It wasn’t: The county Department of Public Health said it is, in fact, offering gift cards through its contact tracing program. Garfein said that more than two years into the pandemic, “unfortunately, I think the public is burned out — and I don’t know how to get it back.”

Even when contact tracers do reach people who tested positive for the coronavirus, the trail often runs cold after that.

In a recent week in July, L.A. County contact tracers were assigned nearly 24,000 cases; successfully interviewed fewer than 5,000 of those people; identified 466 contacts from their calls and ultimately interviewed only 62 of those contacts, according to county data.

Even if relatively few people are reached, contact tracing can have other benefits, health officials have pointed out. Besides preventing the spread of cases, the phone calls can connect people to county assistance and encourage vaccinations and booster shots.

“Any contact tracing is good contact tracing — as long as the resources are not being taken from other things that are more effective,” said Dr. John Swartzberg, a clinical professor emeritus at UC Berkeley School of Public Health. Right now, “there’s just so much COVID that contact tracing is playing a minor role.”

But “contact tracing can be incredibly valuable at keeping us at a very low level” when cases have fallen, Swartzberg said. And if public health departments give up on such programs when cases are overwhelming, it can be difficult to reestablish them when contact tracing could be more effective, Swartzberg argued.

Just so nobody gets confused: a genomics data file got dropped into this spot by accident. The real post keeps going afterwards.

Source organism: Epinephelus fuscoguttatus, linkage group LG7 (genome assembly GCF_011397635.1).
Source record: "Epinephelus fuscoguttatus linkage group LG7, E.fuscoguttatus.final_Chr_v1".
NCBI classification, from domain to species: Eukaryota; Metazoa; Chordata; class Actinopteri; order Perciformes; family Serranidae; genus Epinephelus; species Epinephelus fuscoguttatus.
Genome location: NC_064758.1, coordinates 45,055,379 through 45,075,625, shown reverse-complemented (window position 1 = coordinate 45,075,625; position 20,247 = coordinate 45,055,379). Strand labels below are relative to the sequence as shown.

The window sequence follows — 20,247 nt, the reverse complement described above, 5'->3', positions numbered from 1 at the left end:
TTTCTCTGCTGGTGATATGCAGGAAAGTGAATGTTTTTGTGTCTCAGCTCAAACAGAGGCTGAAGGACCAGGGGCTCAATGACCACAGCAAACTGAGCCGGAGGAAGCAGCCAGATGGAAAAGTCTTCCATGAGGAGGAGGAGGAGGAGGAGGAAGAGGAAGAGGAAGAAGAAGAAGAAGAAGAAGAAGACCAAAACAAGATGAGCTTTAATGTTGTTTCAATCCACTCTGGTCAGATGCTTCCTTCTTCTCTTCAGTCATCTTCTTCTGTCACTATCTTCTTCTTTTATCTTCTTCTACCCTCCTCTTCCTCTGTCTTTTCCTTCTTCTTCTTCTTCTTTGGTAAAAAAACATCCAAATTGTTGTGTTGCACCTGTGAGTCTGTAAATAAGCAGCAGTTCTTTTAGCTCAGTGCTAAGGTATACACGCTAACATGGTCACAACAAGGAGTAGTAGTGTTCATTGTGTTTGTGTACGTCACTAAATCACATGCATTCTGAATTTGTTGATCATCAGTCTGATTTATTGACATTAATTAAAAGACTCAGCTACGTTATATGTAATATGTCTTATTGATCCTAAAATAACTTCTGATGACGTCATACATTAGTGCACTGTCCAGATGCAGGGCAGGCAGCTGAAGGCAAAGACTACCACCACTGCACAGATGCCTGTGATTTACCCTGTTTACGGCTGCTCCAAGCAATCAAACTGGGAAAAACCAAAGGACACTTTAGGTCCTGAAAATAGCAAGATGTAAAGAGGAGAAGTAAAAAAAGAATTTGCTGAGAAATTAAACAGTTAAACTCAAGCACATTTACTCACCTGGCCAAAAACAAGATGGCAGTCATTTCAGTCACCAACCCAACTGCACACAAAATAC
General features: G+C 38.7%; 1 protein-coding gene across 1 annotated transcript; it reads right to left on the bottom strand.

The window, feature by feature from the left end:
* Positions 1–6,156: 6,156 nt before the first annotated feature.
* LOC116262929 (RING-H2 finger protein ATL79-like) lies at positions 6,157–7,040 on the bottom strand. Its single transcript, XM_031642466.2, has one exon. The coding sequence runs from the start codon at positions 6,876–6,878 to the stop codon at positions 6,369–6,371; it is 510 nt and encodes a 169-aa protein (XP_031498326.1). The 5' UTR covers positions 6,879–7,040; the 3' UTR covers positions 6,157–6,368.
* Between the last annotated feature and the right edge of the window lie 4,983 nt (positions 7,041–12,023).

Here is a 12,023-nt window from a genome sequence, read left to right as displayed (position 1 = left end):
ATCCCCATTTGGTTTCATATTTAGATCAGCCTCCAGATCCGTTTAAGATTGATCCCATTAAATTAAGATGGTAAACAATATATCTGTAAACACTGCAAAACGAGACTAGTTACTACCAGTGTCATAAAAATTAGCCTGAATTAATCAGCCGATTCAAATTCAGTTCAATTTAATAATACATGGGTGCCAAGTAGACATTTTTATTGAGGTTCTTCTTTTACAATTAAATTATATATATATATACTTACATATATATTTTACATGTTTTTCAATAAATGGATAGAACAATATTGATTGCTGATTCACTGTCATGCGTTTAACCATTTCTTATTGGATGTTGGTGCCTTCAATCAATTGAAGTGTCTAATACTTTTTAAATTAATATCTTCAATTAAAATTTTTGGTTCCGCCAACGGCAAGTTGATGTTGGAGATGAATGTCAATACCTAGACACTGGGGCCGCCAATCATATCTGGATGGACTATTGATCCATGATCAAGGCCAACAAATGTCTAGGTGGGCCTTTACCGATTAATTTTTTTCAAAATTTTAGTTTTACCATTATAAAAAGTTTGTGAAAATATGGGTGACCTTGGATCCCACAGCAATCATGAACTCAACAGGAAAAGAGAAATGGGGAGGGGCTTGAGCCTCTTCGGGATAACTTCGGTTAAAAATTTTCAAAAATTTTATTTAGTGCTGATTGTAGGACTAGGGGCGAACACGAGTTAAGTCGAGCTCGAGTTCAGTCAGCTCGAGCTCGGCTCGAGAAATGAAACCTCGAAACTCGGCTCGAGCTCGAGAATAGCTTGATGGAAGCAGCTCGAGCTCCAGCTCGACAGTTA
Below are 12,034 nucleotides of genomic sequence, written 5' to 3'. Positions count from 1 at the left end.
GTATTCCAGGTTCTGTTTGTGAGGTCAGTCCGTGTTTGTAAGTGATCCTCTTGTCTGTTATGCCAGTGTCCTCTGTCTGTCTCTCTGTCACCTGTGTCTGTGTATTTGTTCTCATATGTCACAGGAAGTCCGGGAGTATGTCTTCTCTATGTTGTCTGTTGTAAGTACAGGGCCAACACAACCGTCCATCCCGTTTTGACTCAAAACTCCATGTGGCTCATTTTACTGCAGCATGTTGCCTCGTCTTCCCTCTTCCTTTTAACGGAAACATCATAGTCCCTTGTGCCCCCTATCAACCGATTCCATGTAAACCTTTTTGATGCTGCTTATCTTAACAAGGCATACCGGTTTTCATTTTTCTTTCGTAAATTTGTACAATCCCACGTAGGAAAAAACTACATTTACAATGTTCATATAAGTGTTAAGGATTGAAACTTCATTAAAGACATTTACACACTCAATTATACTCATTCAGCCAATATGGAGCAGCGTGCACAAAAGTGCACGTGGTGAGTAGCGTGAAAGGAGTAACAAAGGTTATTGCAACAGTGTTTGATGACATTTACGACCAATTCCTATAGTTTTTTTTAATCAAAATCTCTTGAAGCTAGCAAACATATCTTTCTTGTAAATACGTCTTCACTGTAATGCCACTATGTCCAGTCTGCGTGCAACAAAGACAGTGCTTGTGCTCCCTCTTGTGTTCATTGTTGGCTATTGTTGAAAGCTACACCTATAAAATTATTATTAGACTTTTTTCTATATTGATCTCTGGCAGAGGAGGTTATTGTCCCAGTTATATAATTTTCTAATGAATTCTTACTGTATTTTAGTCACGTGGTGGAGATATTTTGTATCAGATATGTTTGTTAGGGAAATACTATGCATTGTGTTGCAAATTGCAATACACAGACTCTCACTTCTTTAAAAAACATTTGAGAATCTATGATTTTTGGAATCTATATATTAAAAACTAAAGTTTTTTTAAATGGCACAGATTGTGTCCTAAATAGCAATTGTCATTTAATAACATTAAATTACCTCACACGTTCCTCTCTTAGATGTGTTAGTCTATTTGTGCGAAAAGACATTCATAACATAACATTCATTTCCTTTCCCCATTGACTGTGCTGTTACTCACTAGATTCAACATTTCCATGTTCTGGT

“Dismantling the infrastructure for being able to effectively do contact tracing does not serve public health at all,” said Dr. George Rutherford, an epidemiology professor at UC San Francisco. In recent decades, “public health has been systematically dismantled and underresourced. We paid the price during COVID. We don’t want to pay the price again.”

Rutherford added that although the incubation period for the latest variants is short, making it tougher to reach people before infections spread, such calls can also alert people who might have been exposed to get tested and treated more promptly. If 80-year-olds have been exposed, “you want to start them on Paxlovid if they’re positive,” Rutherford said.

“There are probably certain situations in which it’s highly warranted — like a nursing home — and others like a rock concert or walking around downtown Los Angeles where you couldn’t name your contacts anyway,” Rutherford said.

Dr. Christopher Longhurst, chief medical officer for UC San Diego Health, said that another tool — anonymous notifications of COVID exposures through a smartphone app — can continue to help control infections by alerting strangers who spent time unmasked around someone who tested positive.

The CA Notify app, promoted by the California Department of Public Health, is now estimated to have 7.5 million active users and is notifying an average of five people every time someone reports that they tested positive, said Longhurst, who has helped manage and assess the system.

The results are still being evaluated, but “we’re clearly helping to prevent hundreds of thousands of infections,” Longhurst said.

Cline said she hadn’t activated any app to alert people who might have been around her while she was infected.

“If I were asked to share all the places I had been and all the people I’d seen — there would be likely hundreds that could have passed by me,” she said. “We’re not in a place anymore where your one interaction a week may have been with just four people.”